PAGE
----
The new owners were trained as historians, not photographers, and used their new resource to write books around the pictures. An early work, Memory Lane, a record of the way we were, became a best seller, much used by set designers at the BBC. Other books were We’ll Meet Again, Edwardian Children, The Day Before Yesterday, Yesterday, Those Were The Days, Village Cooking, Farm Your Garden and the 1979 winner of the André Simon prize for the best wine book of the year, The New English Vineyard. Perhaps because of their historical interest, the Smiths were agonised by the destruction of so much of the photographic heritage. It was a time when nobody wanted pictures, when Francis Frith negatives were used for cloches in the factory garden and when the sound of breaking plate glass negatives could be heard at night in Fleet Street. There was ample storage space at the Smiths’ Victorian vicarage in rural Kent, where a rescue collection seemed to arrive every month. At one time there were a hundred filing cabinets under canvas on the lawn, whilst the contents were sorted.
First to arrive was most of the library that had been built around Illustrated Magazine, started in 1936 by Staffan Lorant before he started Picture Post, and numerous women’s magazines.
The next huge arrival was the UPI (London) negative collection. U stood for Universal, P for Planet News and I for International News Photos. The span was 1932 to 1970. Planet News is particularly interesting for its coverage of 1930’s Soviet trials, the Spanish Civil War, the USA and England’s social life.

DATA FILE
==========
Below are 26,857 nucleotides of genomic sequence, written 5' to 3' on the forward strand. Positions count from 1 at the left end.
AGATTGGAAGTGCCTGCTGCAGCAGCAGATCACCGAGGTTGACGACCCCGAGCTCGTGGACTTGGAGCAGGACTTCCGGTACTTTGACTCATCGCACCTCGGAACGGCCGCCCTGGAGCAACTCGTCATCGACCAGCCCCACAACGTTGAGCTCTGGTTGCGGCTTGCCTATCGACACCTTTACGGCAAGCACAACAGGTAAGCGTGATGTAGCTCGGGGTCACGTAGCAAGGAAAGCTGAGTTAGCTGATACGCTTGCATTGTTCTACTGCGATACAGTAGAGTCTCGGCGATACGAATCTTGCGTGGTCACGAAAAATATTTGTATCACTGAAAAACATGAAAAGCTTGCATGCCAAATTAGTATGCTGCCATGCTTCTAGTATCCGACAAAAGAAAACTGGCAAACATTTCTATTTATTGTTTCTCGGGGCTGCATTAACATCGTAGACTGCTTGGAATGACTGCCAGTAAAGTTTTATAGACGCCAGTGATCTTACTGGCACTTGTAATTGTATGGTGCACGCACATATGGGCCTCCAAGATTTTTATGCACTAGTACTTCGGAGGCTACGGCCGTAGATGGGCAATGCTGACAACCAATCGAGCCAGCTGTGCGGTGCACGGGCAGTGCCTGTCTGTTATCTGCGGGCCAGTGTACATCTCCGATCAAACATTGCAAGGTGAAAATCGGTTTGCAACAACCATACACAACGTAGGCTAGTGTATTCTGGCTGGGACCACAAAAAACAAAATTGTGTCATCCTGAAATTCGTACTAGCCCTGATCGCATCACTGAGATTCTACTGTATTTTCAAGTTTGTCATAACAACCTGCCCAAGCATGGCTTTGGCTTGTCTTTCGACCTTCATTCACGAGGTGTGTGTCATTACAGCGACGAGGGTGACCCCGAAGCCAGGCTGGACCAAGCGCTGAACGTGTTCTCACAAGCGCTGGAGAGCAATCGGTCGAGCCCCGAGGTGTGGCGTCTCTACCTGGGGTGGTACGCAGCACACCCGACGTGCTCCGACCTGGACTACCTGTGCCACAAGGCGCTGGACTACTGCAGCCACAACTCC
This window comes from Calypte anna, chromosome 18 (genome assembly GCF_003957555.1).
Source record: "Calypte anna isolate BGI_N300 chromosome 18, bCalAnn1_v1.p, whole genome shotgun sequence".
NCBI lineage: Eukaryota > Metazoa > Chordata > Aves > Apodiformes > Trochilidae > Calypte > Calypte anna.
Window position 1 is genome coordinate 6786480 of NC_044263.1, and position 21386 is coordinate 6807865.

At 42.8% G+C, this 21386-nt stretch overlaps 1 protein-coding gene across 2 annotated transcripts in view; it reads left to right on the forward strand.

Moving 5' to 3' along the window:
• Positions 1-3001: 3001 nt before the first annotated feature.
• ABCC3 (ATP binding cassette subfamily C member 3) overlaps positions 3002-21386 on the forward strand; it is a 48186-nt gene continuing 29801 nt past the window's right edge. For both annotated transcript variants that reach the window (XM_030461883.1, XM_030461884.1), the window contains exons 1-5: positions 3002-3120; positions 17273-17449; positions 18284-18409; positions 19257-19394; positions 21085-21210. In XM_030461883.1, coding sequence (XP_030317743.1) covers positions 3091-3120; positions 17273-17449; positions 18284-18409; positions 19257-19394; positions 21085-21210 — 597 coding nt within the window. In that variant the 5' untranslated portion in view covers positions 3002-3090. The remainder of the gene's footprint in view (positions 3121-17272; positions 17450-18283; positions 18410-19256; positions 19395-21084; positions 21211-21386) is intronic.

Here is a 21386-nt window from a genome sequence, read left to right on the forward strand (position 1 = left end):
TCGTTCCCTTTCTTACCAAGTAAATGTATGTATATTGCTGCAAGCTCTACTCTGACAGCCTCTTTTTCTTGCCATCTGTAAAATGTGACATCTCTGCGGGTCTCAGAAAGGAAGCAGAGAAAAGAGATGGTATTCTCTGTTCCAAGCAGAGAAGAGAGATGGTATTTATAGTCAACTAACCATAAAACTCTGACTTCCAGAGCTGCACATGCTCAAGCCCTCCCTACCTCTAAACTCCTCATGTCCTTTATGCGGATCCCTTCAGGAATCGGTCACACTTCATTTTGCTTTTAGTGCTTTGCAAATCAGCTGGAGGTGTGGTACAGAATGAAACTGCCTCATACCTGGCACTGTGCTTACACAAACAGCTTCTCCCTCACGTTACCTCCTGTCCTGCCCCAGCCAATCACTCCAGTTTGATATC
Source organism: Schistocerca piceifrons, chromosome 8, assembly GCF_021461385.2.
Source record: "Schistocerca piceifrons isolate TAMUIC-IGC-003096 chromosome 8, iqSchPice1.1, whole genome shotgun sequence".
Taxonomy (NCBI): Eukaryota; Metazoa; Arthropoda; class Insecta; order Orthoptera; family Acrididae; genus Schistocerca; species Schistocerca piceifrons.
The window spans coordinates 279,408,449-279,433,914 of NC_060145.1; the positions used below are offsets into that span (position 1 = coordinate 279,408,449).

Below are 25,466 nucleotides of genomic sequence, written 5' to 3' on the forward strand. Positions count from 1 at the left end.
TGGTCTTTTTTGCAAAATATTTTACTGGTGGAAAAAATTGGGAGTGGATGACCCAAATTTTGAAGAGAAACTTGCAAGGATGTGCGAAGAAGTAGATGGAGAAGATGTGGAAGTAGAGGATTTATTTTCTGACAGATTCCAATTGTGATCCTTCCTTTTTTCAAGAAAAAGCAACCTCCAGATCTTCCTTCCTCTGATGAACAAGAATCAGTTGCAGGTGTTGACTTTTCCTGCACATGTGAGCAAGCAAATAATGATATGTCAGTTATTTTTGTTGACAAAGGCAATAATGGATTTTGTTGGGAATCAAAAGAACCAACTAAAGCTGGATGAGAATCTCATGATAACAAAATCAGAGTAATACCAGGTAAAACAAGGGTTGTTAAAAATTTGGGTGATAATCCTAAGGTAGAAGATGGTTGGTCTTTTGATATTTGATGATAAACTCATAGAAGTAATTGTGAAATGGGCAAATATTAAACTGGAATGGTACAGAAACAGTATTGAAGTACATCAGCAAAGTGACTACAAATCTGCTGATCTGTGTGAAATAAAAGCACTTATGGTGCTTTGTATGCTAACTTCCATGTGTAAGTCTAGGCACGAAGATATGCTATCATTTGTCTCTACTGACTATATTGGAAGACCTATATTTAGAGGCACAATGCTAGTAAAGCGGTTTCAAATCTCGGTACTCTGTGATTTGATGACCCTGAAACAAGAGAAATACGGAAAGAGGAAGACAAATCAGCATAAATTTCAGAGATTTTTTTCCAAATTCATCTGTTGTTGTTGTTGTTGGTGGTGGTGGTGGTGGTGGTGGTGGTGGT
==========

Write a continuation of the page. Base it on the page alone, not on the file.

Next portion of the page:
By 1980 the collection numbered many millions, but the incoming tide was unstoppable. Other arrivals included a large part of the Press Association negative library 1945-1960, outstanding for its record of daily life. The Library has continued a long relationship with both the Press Association and Associated Press.
Next came the early negatives of Pictorial Press, started by Tom Blau before he founded Camera Press. It contains outstanding photography, including work by Karsh, Ken Russell and other young meteors, and the subject matter is of great interest covering everything from world famous musicians, composers, conductors and ballet stars to Ken Russell’s brilliant reportage on Teddy boys and girls from the 1950s.
The last of the really big analogue collections to arrive was Picturepoint in 1994. Picturepoint was, and is, one of the big players in travel and topography.
Topham early embraced new technologies – it was the first UK picture library to use a fax – and it was one of the first to realise that computer cataloguing meant that collections could be accessed at a single point of reference, which avoided the necessity of integrating files physically. It sounds so obvious now, but it was not widely grasped fifteen years ago. Work started in earnest in 1992 and there are eight million records on the Topham database today.
Topham added to its already huge files sets of the classic illustrated magazines, Illustrated London News (the first hundred years is now indexed), L’Illustration, Punch, Life, Assiette au Beurre, Signal, etc., etc. Online demand was voracious but digitisation of the images progressed steadily and slowly. The answer to the machine has been provided by the machine. Topham’s core 150,000 digital picture base is now part of TopFoto.co.uk, a six terabyte fibre optic web site which is now the home to many firms who use the site to host their own websites for the convenience of their own customers and whose collections are also seamlessly integrated with a site of 1.2 million pictures.